Tennessee Star Political Editor Neil W. McCabe Talks Terrible Republican Strategies and Morgan Ortagus’s RINO Fundraising Hosts


Live from Music Row Wednesday morning on The Tennessee Star Report with Michael Patrick Leahy – broadcast on Nashville’s Talk Radio 98.3 and 1510 WLAC weekdays from 5:00 a.m. to 8:00 a.m. – host Leahy welcomed The Tennessee Star’s National Political Editor Neil McCabe to the newsmaker line to comment upon Morgan Ortagus’s upcoming fundraiser contributors, current Republican strategies, and a possible Mitt Romney presidential run for 2024.

Leahy: Of course, we are now in the highlight of our broadcast week. We are joined on the newsmaker line by the very best Washington correspondent in the country for The Star News Network. The National Political Editor for The Tennessee Star, Neil W. McCabe. Good morning, Neil.

McCabe: Michael, Patrick, Leahy. Good morning to you.

Leahy: (Laughter) The Irish are at it again. Hey, we’ve got a Scotch Irishman here – Crom Carmichael.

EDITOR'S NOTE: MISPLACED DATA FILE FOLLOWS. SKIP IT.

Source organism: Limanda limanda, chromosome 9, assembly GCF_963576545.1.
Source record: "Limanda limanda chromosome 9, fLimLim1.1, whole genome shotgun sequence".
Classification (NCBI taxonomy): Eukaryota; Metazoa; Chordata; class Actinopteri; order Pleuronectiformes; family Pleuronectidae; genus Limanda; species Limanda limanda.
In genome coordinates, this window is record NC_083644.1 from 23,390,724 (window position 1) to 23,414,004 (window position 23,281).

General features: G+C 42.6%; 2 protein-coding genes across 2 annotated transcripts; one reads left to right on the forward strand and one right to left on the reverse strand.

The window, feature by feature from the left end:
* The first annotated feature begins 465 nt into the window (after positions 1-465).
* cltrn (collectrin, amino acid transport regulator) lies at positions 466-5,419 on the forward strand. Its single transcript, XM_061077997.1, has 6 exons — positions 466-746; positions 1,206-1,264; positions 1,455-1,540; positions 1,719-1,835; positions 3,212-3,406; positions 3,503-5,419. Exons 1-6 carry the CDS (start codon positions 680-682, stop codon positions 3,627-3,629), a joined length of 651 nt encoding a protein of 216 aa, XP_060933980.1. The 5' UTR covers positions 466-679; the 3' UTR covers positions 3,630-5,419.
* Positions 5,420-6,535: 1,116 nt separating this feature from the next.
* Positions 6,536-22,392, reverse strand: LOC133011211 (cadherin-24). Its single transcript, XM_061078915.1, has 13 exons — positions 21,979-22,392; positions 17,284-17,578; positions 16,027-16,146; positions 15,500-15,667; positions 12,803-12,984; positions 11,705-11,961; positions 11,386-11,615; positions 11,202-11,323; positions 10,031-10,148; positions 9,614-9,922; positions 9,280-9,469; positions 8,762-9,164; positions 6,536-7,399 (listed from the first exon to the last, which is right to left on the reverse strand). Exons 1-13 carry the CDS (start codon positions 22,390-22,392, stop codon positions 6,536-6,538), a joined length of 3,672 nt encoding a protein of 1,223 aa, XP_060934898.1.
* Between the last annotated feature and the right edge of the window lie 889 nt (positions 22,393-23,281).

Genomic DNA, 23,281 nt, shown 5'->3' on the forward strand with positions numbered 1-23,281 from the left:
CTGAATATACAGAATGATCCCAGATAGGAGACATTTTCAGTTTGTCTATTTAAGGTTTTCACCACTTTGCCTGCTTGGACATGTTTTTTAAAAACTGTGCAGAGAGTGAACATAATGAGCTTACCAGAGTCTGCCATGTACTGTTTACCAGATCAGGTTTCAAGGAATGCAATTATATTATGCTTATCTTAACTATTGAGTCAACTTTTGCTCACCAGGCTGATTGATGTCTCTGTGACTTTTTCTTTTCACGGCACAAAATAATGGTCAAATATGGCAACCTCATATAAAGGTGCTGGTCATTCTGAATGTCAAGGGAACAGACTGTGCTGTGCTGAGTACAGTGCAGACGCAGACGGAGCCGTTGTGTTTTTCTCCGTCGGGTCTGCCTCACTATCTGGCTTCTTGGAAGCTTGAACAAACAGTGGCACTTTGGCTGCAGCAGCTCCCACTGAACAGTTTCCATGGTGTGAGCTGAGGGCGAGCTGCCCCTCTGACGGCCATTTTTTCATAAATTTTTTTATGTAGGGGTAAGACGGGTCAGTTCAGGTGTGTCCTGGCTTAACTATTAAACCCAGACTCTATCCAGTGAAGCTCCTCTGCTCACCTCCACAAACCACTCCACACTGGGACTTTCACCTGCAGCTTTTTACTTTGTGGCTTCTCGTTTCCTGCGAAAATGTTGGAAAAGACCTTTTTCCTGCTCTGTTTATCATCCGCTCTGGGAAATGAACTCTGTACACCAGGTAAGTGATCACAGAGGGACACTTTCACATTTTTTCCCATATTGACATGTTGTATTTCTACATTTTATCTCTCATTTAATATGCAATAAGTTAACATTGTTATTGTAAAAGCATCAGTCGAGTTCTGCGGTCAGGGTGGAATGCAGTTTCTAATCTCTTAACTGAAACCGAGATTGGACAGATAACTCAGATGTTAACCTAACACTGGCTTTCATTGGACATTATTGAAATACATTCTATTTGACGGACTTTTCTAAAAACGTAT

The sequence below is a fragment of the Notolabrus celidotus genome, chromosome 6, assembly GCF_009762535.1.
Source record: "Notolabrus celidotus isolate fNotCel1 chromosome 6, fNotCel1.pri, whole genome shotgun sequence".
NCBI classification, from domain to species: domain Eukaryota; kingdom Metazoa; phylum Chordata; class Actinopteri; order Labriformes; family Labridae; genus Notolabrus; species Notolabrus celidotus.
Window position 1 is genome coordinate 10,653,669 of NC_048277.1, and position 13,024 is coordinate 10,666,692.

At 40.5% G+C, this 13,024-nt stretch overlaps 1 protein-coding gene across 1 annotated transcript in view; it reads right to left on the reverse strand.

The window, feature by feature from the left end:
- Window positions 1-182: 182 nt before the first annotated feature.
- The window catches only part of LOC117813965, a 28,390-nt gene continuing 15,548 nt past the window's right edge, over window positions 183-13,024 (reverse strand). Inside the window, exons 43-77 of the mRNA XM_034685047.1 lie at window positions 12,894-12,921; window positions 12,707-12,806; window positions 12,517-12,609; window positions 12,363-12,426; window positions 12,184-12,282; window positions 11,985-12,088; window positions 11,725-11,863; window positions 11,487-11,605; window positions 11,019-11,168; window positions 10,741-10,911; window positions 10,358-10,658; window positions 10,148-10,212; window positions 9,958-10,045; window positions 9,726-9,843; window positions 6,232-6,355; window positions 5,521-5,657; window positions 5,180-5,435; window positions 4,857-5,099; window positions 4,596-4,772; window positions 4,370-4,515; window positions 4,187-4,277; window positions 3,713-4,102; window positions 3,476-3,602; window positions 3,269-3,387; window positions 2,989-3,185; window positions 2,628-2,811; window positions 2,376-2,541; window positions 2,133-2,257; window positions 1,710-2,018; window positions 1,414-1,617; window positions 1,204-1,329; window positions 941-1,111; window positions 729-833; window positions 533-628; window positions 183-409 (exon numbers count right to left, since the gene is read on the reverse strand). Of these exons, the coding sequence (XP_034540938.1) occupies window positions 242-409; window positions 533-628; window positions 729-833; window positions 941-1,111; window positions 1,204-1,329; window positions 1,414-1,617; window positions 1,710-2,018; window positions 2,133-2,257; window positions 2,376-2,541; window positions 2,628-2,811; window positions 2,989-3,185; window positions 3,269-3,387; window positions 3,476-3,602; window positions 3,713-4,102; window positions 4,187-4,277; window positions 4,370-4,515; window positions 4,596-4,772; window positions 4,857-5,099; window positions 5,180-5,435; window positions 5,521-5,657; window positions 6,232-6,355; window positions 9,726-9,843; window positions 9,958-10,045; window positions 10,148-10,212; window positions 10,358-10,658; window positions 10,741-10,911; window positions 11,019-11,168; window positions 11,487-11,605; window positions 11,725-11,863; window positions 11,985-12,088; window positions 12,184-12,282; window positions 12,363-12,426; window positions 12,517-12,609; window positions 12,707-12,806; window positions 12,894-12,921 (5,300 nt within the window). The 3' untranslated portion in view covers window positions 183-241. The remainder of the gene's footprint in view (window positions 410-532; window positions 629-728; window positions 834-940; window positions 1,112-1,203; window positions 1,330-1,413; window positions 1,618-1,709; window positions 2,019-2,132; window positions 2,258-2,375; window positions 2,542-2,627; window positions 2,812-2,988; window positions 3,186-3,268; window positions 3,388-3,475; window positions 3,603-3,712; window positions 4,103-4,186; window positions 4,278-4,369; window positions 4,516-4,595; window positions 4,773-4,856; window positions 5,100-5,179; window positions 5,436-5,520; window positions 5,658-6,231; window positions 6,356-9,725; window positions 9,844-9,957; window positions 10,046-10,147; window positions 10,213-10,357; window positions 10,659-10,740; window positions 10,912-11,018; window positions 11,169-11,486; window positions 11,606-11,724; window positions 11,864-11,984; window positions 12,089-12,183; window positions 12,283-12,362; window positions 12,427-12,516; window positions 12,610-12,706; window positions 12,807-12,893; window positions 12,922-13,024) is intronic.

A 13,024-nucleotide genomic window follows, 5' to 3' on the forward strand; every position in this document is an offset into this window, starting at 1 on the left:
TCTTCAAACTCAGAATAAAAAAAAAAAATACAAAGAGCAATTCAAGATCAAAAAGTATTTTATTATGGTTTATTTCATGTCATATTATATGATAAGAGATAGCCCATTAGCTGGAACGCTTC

McCabe: Very nice.

Leahy: And Crom has a question for you.

Carmichael: Neil, have we reached the point in this election cycle where Democrats in the House and the Senate will tell the leadership, don’t bring a bill up that forces me to vote in a way that will hurt me in the next election? Because if you do, I’ll have to vote, I’ll have to vote against it. Have we reached that point yet?

McCabe: You’ll notice that there aren’t a lot of bills being put up lately, right? There are going to be bills where the Democrats say if we don’t pass it now, we may never get our chance. And so there’s going to be some smash-and-grab bills, but you’re not going to see the kind of bills where the Democrats think they have the advantage on the Republicans, because they have no way to turn.

What is interesting, though, is that Florida Republican Senator Rick Scott, who is the chairman of the National Republican Senatorial Committee, which is sort of the political wing of Senate Republicans, just came out with a point-by-point plan sort of modeled on the Contract with America, where he says if the Republicans are elected and given the majority of the Senate, this is what we will do.

And that goes against the strategy right now of Mitch McConnell, the Senate Republican leader, and frankly, Kevin McCarthy, who leads the Republicans of the House. Both McConnell and McCarthy are trying to just run out the clock and not do or say anything because they just figured the cycle is moving against the Democrats. And if we say or do anything, we might screw it up. So let’s just keep quiet and then when we take over, we’ll just do whatever we want.